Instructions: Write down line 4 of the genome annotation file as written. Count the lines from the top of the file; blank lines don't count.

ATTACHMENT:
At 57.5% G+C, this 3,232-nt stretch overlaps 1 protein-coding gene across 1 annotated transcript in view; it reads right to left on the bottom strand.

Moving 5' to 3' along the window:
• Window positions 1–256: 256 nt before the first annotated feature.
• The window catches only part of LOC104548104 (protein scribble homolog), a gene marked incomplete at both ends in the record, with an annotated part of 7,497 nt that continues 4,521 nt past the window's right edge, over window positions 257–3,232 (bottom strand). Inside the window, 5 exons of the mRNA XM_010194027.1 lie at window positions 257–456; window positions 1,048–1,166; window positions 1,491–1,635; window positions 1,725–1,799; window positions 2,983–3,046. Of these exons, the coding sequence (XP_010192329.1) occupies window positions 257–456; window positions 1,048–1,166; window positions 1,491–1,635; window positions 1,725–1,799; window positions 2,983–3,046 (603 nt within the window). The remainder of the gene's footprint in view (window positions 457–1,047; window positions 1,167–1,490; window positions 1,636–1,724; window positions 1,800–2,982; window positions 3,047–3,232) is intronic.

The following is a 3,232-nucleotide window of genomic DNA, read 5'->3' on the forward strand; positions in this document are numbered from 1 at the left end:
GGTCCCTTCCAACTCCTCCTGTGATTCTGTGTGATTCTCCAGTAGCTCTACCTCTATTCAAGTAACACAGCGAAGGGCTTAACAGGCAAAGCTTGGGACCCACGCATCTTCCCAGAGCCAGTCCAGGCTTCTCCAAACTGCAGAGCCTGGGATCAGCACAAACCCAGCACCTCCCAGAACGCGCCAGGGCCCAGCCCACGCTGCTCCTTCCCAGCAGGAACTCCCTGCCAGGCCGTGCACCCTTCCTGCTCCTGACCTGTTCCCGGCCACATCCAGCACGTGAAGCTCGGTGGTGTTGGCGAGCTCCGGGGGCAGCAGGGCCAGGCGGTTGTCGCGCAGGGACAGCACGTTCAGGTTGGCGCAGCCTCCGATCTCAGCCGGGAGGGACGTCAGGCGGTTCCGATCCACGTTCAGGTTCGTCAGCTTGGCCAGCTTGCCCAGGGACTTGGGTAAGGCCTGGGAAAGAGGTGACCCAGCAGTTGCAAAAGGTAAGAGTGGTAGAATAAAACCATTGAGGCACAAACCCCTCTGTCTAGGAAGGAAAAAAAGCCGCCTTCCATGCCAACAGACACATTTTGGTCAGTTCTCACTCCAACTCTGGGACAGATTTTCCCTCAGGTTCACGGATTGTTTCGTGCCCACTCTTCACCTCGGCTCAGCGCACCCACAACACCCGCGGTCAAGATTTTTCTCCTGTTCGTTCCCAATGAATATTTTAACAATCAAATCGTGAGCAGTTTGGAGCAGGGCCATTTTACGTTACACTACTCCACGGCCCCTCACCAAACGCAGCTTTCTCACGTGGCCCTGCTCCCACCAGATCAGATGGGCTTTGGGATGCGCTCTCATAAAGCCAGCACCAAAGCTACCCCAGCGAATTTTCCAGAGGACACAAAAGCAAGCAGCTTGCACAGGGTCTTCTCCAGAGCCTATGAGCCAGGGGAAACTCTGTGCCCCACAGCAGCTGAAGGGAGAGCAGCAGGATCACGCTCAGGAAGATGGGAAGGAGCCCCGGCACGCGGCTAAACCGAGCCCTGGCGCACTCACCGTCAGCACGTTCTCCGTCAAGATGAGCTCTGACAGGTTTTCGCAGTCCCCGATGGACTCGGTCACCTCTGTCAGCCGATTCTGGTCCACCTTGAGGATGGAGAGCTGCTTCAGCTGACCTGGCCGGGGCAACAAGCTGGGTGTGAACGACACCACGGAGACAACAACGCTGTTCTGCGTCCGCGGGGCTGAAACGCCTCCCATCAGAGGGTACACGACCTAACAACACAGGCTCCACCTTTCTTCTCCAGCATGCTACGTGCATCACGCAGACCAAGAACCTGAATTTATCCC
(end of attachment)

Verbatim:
• The window catches only part of LOC104548104 (protein scribble homolog), a gene marked incomplete at both ends in the record, with an annotated part of 7,497 nt that continues 4,521 nt past the window's right edge, over window positions 257–3,232 (bottom strand). Inside the window, 5 exons of the mRNA XM_010194027.1 lie at window positions 257–456; window positions 1,048–1,166; window positions 1,491–1,635; window positions 1,725–1,799; window positions 2,983–3,046. Of these exons, the coding sequence (XP_010192329.1) occupies window positions 257–456; window positions 1,048–1,166; window positions 1,491–1,635; window positions 1,725–1,799; window positions 2,983–3,046 (603 nt within the window). The remainder of the gene's footprint in view (window positions 457–1,047; window positions 1,167–1,490; window positions 1,636–1,724; window positions 1,800–2,982; window positions 3,047–3,232) is intronic.